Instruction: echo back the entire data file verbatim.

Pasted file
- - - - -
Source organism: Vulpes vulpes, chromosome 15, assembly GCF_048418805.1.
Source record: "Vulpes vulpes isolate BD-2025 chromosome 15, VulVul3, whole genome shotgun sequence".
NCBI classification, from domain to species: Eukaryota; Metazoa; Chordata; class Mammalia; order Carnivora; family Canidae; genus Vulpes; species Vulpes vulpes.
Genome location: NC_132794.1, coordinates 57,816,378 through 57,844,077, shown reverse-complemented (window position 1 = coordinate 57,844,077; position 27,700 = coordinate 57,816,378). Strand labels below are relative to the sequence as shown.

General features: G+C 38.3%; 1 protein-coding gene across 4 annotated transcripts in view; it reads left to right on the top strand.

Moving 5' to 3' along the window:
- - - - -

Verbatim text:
Source organism: Vulpes vulpes, chromosome 15, assembly GCF_048418805.1.
Source record: "Vulpes vulpes isolate BD-2025 chromosome 15, VulVul3, whole genome shotgun sequence".
NCBI classification, from domain to species: Eukaryota; Metazoa; Chordata; class Mammalia; order Carnivora; family Canidae; genus Vulpes; species Vulpes vulpes.
Genome location: NC_132794.1, coordinates 57,816,378 through 57,844,077, shown reverse-complemented (window position 1 = coordinate 57,844,077; position 27,700 = coordinate 57,816,378). Strand labels below are relative to the sequence as shown.

General features: G+C 38.3%; 1 protein-coding gene across 4 annotated transcripts in view; it reads left to right on the top strand.

Moving 5' to 3' along the window: